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Five months ago, the United States’ head librarian decided that Americans no longer needed the right to unlock their cell phones, and the land of the free and the home of the brave saw carrier freedom recede unhappily over the horizon.
Which should teach us all a thing or two about poking fun at librarians.
But apparently Americans, who have pursued freedom via the soap box, the ballot box, the jury box, and the cartridge box, aren’t taking that decision lying down. Even when it comes from the Librarian of Congress.
In fact, there’s evidence that phone unlocking is now more popular than ever.
“We have actually seen a rise in the quantity of phones unlocked by US customers,” Darren Kingman of Mobile Unlocked, a UK site for unlocking your phone remotely, says. “In fact sales have increased by 71 percent.”
Consumers come to Mobile Unlocked’s site, tell the company which phone they have and which carrier they use, and after placing an order, receive an unlock code that allows them to use their phone with any carrier, not just the one they purchased their phone through.
Just the company’s American traffic is up, and Mobile Unlocked hasn’t actually been promoting its service to Americans, Kingman said.
“US traffic was just eight percent of our site,” Kingman told me. “The other 80-90 percent has not seen a similar jump.”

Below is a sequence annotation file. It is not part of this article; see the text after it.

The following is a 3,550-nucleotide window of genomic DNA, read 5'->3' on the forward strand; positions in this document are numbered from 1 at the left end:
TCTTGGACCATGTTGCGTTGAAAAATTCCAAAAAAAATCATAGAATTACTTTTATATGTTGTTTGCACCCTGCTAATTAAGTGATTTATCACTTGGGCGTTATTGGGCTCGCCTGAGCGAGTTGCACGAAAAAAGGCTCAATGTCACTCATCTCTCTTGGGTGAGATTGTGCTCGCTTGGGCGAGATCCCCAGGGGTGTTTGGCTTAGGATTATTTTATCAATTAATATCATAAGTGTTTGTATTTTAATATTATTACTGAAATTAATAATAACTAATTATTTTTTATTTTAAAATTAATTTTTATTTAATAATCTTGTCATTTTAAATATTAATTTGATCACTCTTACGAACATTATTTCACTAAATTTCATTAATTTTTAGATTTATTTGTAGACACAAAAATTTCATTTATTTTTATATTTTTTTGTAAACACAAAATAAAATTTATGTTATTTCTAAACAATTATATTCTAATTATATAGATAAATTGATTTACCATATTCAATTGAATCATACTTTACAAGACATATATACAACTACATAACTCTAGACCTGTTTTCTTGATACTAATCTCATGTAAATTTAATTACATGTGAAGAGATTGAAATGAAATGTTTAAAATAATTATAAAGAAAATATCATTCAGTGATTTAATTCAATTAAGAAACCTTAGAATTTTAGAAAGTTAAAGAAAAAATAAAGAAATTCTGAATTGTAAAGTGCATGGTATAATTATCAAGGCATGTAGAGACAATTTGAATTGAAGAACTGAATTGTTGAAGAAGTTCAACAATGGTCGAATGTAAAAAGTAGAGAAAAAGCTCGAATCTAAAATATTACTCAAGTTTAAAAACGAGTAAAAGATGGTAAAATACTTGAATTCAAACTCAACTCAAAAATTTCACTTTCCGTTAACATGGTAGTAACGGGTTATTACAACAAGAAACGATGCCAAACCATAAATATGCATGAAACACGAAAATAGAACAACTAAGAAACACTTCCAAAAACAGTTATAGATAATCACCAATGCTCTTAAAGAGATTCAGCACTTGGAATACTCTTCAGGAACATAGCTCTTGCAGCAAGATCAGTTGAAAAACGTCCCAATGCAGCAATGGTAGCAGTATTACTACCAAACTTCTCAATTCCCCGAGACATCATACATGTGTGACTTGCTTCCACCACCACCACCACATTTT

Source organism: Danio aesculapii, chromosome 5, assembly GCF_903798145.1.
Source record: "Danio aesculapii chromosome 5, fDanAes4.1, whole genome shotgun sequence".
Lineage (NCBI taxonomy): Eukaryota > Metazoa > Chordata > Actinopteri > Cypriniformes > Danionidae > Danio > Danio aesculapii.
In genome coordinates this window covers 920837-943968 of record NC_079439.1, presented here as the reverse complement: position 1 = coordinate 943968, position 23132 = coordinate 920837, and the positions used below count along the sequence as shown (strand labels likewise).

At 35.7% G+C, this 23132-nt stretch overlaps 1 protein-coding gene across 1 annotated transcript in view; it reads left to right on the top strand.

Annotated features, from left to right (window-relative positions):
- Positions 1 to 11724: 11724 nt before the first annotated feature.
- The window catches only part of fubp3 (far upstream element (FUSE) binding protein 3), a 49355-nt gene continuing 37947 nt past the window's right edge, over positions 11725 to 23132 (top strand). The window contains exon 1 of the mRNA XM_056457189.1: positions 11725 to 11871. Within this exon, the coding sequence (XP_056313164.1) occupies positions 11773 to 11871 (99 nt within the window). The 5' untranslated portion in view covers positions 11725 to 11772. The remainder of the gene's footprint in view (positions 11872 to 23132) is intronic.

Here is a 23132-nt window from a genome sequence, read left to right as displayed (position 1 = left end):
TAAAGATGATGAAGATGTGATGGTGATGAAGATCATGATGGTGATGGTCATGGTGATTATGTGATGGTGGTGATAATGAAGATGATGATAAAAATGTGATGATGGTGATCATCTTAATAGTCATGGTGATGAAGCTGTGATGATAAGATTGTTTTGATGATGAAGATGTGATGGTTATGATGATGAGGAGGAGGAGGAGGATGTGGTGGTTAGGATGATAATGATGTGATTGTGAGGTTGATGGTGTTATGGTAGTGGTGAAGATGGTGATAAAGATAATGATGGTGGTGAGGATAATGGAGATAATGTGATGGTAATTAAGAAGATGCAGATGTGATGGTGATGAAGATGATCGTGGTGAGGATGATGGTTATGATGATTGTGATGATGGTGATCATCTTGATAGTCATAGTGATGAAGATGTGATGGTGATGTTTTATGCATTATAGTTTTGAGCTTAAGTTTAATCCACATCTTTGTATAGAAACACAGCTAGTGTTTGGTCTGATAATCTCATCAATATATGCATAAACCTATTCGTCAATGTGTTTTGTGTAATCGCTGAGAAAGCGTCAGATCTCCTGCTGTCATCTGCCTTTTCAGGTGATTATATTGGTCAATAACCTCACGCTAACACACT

That correlates fairly well with Google search trends, which show continued high and perhaps even increasing consumer interest in unlocking phones. For instance, while Google searches on “unlock a phone” rose to new highs when the U.S. Library of Congress decision happened in late January, recent interest has been even greater.
At that time, James Billington and a Library of Congress committee stopped offering an exemption to the Digital Millennium Copyright Act for unlocking, saying that consumers have enough choice already if they purchase unlocked phones, rather than getting their phone for a free or reduced rate as part of a carrier contract.
For his part, Kingman is baffled as to why a librarian would be able to change U.S. law, or why unlocking would be illegal in the U.S. in the first place.
“I don’t really understand the logic behind it,” he said. “Unlocking is completely legal in pretty much every other country at the minute, except for the U.S.”
The White House agrees with Kingman and agreed with the Make Unlocking Cell Phones Legal petition on WhiteHouse.gov. But legislation to make that real — the Unlocking Consumer Choice and Wireless Competition Act — just passed through the House judiciary committee earlier this month and is still likely months away from completion.